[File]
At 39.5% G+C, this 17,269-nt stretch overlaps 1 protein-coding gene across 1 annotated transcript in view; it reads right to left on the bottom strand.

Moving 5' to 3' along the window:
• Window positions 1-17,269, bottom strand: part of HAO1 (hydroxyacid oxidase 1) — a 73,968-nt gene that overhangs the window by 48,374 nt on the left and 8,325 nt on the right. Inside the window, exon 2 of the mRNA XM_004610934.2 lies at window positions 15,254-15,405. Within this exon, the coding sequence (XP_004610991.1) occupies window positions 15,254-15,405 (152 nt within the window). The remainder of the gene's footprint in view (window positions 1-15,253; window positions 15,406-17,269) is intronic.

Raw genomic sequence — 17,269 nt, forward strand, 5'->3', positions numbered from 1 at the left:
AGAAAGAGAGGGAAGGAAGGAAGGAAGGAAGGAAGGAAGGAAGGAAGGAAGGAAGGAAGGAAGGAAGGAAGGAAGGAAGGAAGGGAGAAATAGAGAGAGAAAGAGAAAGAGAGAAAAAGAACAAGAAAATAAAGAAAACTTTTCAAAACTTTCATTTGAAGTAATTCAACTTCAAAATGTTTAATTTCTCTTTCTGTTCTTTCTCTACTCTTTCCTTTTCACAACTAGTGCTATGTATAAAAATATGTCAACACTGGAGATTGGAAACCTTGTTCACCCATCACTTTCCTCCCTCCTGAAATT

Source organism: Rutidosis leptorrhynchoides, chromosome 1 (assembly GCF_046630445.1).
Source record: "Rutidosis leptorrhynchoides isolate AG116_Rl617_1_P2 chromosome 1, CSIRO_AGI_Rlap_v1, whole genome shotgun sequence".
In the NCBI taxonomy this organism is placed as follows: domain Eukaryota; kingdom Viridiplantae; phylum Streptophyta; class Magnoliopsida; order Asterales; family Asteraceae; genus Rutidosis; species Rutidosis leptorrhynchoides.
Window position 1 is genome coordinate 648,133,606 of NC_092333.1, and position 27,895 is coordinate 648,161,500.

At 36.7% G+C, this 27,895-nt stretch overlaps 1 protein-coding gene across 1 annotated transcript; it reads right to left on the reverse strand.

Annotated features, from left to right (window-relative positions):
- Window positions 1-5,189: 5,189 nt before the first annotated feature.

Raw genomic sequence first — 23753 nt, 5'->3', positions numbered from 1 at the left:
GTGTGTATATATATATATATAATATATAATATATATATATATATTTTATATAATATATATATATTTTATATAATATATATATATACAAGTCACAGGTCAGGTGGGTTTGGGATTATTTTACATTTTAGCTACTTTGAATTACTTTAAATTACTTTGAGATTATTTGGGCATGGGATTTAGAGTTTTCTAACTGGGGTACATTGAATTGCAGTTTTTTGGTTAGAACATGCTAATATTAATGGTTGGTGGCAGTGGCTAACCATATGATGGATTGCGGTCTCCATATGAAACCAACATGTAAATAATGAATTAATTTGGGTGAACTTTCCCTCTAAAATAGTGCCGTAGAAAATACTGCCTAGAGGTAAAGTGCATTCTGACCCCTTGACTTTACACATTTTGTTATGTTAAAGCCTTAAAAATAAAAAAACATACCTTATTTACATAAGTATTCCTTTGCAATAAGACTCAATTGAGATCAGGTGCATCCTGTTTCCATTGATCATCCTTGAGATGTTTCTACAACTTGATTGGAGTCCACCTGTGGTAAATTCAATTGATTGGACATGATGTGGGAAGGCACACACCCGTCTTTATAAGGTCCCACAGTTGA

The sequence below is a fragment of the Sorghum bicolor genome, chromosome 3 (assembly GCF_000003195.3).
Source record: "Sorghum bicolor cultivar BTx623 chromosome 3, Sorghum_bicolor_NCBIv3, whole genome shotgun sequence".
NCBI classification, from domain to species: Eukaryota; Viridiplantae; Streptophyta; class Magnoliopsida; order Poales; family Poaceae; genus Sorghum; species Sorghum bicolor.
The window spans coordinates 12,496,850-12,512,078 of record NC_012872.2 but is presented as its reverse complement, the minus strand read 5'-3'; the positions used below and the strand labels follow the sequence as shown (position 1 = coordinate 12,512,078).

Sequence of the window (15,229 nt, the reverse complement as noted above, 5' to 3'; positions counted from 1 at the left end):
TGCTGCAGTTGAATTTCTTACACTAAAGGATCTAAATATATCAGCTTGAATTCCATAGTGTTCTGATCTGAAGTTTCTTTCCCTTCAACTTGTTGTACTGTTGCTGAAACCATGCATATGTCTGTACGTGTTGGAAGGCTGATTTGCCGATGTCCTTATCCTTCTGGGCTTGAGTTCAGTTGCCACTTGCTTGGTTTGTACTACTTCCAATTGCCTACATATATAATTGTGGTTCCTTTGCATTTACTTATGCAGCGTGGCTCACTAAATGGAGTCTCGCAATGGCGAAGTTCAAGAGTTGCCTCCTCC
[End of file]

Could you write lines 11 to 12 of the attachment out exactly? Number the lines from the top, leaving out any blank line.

Annotated features, from left to right (window-relative positions):
- Window positions 1-5,189: 5,189 nt before the first annotated feature.